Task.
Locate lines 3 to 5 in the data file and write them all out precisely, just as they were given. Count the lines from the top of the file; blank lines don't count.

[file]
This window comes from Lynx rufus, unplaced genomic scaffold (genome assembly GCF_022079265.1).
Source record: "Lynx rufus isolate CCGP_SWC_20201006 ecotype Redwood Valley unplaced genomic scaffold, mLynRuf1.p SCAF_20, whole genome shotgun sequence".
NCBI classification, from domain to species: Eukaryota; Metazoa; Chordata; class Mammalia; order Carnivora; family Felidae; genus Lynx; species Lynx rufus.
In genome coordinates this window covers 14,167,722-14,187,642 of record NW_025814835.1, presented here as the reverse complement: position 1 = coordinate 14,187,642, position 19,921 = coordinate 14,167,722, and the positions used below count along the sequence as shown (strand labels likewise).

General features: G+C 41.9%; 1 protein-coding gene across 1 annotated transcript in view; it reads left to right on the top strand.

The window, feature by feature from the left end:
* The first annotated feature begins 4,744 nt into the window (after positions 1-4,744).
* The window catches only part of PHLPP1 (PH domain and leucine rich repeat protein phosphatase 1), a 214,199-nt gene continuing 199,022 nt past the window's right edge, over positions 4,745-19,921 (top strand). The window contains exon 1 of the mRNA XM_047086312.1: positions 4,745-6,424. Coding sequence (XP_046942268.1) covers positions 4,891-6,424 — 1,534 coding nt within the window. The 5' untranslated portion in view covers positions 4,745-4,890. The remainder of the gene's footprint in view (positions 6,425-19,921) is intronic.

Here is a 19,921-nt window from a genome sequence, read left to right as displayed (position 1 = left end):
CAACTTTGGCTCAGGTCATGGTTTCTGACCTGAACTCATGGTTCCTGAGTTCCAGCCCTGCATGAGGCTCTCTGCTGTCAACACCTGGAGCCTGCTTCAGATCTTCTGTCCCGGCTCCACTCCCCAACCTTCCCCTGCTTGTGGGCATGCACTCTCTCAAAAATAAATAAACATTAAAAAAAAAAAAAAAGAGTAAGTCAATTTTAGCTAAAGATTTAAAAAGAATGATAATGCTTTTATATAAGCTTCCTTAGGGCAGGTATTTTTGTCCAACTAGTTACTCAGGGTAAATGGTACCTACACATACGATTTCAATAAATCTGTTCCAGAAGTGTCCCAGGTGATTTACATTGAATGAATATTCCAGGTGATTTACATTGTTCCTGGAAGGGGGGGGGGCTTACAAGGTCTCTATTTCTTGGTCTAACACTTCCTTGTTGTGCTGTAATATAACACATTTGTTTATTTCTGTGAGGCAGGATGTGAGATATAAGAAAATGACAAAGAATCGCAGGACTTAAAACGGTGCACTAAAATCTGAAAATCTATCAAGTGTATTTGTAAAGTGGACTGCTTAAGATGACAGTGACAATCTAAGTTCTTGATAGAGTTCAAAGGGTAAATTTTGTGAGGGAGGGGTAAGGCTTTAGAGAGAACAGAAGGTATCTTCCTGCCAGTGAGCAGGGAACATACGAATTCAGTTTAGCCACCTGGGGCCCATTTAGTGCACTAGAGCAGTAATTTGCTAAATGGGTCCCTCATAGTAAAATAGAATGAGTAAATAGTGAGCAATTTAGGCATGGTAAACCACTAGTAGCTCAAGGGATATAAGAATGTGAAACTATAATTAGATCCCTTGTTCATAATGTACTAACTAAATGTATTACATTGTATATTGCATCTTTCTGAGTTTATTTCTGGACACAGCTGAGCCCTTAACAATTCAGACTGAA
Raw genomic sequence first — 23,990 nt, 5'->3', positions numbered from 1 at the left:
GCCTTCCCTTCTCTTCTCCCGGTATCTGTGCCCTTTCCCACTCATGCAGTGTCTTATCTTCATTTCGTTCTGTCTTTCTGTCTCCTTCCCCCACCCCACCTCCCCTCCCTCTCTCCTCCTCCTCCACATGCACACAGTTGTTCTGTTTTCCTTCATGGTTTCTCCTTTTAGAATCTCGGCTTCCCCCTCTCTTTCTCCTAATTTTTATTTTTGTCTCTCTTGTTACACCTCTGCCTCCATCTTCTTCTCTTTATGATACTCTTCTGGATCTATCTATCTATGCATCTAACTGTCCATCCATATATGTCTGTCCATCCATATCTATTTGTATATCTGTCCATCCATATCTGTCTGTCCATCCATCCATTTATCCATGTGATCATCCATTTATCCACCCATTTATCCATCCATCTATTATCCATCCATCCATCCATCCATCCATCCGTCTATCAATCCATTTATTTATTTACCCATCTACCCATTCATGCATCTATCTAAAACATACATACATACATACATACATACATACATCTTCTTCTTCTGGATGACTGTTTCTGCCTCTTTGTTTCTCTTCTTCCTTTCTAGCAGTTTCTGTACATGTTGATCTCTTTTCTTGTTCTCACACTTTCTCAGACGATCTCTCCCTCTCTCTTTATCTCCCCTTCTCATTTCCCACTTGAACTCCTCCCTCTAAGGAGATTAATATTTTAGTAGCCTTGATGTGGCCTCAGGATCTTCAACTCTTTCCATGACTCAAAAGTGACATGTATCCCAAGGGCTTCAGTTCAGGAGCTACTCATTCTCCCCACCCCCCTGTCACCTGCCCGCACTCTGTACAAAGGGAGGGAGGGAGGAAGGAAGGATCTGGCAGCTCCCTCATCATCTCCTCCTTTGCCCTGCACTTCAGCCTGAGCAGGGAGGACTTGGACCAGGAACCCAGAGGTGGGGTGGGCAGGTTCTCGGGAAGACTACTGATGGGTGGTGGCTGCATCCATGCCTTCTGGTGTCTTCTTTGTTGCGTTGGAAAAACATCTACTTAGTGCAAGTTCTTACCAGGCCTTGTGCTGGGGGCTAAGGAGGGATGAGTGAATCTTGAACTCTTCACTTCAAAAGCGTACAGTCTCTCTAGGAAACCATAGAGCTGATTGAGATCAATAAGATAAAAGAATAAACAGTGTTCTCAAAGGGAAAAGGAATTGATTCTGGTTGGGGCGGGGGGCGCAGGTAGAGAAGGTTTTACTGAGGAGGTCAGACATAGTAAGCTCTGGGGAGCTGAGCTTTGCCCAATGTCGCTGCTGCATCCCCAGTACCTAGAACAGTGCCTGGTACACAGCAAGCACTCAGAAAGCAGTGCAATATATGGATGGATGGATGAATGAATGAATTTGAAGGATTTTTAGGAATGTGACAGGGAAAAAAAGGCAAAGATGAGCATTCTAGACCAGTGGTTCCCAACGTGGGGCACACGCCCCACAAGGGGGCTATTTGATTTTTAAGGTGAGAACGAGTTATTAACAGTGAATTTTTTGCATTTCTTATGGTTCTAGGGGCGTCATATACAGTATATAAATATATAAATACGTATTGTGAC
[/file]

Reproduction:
NCBI classification, from domain to species: Eukaryota; Metazoa; Chordata; class Mammalia; order Carnivora; family Felidae; genus Lynx; species Lynx rufus.
In genome coordinates this window covers 14,167,722-14,187,642 of record NW_025814835.1, presented here as the reverse complement: position 1 = coordinate 14,187,642, position 19,921 = coordinate 14,167,722, and the positions used below count along the sequence as shown (strand labels likewise).

General features: G+C 41.9%; 1 protein-coding gene across 1 annotated transcript in view; it reads left to right on the top strand.